Could the power of curiosity help leaders to emotionally manage uncertainty and ambiguity in the workplace? There is no doubt that the world is becoming more uncertain – leaders are called upon to have a higher degree of adaptability to handle the ever changing business landscape.
Curious? is new book by Todd Kashdan that explores the power and benefits of cultivating a curious mind. As children, our world is full of unknowns and we continually pester the adults in our world to answer question after question ‘ why is the sky blue? where does milk come from?’ at that age it is an open inquiry, for many without fear. We all have a capacity for curiosity, however as we experience life we start to change how we use curiosity. Some adults continue to be open to new experiences and face life with inquiry whilst others become more fearful of new experiences, uncertainty and life.
Working with leaders in a diverse range of industries across Australia it seems clear that curiosity is often replaced with control and knowing. This can lead to excellent problem solving based on past experience but undermines innovative thinking, it also can lead to increase in stress levels as leaders try to contain and control the variables in the workplace rather than engage curiosity and innovation.
Curiosity in Action
I spend my work life with leaders in highly intense, experiential leadership development programs. In these programs we use simulations and work based scenarios to observe and coach the participants through challenging, uncertain and pressurised situations. These simulations are designed to trigger a threat response, what we are looking for is how well a leader can emotionally regulate so they can adapt, deal with the uncertainty and work through the simulation effectively. I often coach these execs to use curiosity of a situation or a challenging person to regulate. Curiosity is an emotion that is based on being open and inquiring, this is often the exact opposite of how our leaders behave in these intense programs. With practice, leaders start to develop curiosity in those situations and are more able to read others emotions, respond rather than react and see another’s perspective. It’s a powerful tool.
Curiosity is underused – and certainly under-recognised by leaders and those who support the development of leaders.
Professor Wadhwa from the Personal Leadership Insitute at Colombia Business School offered the question in a recent lecture on the Executive MBA program. For those who see work as a job, they tend to focus on the financial rewards and perhaps express their passions outside of work. For those who see work as a career, they feel the same plus they strive for further reward from advancement and promotion. So what about those who see their work as a calling? Well often they will ask ‘why do people pay me for this?”, as work for them is a joy and they gain intrinsic satisfaction from it.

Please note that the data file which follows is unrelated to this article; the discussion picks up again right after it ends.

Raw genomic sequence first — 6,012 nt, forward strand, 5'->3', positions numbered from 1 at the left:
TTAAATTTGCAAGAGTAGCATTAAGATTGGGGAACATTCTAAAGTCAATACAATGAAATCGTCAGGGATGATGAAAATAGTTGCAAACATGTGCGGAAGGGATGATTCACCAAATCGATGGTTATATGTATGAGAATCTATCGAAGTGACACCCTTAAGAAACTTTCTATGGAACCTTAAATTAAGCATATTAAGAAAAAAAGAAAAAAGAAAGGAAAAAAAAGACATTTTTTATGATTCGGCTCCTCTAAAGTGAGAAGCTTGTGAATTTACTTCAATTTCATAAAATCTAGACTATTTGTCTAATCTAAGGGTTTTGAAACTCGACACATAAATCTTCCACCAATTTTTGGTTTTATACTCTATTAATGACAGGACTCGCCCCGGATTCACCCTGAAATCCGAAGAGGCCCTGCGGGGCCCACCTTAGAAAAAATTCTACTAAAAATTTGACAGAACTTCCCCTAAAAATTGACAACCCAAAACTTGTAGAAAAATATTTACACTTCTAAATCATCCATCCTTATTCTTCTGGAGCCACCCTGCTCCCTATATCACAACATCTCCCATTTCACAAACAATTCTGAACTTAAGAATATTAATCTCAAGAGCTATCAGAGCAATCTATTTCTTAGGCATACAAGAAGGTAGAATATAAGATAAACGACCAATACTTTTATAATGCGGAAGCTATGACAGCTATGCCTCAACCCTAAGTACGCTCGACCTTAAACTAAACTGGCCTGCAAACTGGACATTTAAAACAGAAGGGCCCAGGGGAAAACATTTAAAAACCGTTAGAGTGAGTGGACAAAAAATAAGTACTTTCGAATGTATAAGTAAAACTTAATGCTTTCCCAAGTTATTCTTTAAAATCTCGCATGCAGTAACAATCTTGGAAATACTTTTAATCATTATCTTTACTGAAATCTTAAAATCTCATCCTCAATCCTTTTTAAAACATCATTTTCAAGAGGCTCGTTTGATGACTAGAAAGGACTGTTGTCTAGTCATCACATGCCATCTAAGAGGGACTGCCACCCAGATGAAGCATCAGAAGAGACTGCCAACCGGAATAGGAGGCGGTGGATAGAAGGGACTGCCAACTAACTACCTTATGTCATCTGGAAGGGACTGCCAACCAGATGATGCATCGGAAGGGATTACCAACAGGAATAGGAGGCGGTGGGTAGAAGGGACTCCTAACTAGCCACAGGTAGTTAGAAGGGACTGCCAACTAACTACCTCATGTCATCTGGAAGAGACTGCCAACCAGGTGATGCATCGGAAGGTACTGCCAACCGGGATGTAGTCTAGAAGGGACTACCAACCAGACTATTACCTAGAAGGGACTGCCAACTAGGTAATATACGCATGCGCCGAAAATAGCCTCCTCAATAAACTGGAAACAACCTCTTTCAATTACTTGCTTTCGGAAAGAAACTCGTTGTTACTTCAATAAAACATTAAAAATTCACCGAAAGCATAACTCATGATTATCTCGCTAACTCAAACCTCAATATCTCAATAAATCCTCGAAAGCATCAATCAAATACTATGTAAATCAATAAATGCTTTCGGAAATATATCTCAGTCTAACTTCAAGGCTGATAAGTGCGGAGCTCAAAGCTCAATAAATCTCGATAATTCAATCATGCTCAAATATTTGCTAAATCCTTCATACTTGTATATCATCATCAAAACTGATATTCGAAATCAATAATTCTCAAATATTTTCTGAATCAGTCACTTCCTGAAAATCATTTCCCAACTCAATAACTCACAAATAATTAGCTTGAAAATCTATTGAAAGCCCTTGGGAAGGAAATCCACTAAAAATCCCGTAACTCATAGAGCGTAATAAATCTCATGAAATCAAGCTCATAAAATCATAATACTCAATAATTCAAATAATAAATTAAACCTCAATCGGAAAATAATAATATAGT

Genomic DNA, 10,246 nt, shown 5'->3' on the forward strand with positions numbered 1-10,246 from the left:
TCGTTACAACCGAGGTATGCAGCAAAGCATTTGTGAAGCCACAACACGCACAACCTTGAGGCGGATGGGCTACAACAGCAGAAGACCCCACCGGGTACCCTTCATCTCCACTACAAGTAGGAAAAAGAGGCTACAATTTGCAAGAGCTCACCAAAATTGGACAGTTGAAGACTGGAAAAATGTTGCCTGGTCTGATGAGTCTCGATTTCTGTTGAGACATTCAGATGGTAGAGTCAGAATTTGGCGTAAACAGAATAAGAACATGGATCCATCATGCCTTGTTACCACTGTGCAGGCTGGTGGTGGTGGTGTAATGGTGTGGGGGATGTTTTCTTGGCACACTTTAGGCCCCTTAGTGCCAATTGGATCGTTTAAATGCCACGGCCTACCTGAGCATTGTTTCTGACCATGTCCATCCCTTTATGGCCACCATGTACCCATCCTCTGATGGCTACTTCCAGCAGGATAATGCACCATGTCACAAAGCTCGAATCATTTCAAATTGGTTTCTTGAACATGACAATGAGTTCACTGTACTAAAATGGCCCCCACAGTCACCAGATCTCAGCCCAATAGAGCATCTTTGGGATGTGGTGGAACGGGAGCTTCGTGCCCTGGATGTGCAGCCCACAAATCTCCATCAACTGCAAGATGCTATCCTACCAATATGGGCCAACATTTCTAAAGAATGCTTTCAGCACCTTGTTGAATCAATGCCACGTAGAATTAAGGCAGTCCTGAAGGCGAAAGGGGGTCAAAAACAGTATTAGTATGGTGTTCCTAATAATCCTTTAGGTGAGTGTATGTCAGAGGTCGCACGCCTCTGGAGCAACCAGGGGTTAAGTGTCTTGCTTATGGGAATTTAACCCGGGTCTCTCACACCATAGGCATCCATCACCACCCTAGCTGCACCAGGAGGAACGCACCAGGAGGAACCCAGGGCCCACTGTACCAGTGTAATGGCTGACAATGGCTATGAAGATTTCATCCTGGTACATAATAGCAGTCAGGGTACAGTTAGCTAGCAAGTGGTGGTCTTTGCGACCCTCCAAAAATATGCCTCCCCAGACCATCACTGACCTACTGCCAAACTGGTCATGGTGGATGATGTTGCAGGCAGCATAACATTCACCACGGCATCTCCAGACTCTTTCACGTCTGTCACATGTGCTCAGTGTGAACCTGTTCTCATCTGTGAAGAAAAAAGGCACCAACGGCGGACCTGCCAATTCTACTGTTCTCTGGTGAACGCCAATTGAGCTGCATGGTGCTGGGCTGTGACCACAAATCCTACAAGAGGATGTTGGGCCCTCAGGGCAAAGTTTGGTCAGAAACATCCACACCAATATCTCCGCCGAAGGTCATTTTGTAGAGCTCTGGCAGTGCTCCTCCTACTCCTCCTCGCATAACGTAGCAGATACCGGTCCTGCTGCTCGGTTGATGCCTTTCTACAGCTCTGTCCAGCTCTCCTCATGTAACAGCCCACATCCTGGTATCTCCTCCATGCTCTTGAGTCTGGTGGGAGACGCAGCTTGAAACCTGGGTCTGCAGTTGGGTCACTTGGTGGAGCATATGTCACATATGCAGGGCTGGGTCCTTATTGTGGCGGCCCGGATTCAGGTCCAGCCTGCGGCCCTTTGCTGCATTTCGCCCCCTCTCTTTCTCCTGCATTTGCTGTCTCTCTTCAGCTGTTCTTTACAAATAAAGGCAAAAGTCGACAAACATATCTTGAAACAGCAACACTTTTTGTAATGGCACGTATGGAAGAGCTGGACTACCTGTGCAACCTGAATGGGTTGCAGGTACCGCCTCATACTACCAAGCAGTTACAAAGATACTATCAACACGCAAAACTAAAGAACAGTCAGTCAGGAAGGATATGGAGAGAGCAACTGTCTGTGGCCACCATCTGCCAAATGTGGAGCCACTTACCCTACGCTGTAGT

In a recent study, researchers looked at how people view their work in hospitals in the USA. They interviewed doctors, nurses and the cleaning staff. What was surprising was that about a third of all doctors and a third of all nurses and a third of all cleaners viewed their work as a calling. It is an interesting result and suggests that rather than the job defining whether an individual sees it as a calling, it is deeply influenced by how the individual chooses to view the work…. the art of reframing.
And why is this important? Those who view work as a calling tend to score higher in overall life satsifaction surveys both within work and outside of work. They tend to be more committed to their team, often have low tendency for conflict and build healthier teams and therefore create higher satsifaction levels for those around them.
So how do you view your work? A job, a career and calling? Is there a personal cost? How could you reframe how you view your work to connect with your passions and values? And what difference would that make to you?
When our mind wanders, where does it wander? And why does it seem to ruminate on what is wrong or what people may be thinking of me? How often does this increase our stress levels – worrying about what others may think – and yet we have no evidence that they are thinking about us at all! (more…)
Sometimes I feel like I’m multi-tasking on steroids. My phone is ringing, emails popping up and I’m trying to file client notes, deal with the cat’s latest insect victim and get on with designing workshops. At these times I often walk out of the office without my car keys, client notes or laptop and spend more time having to go back and pick up the missing bits of my life. (more…)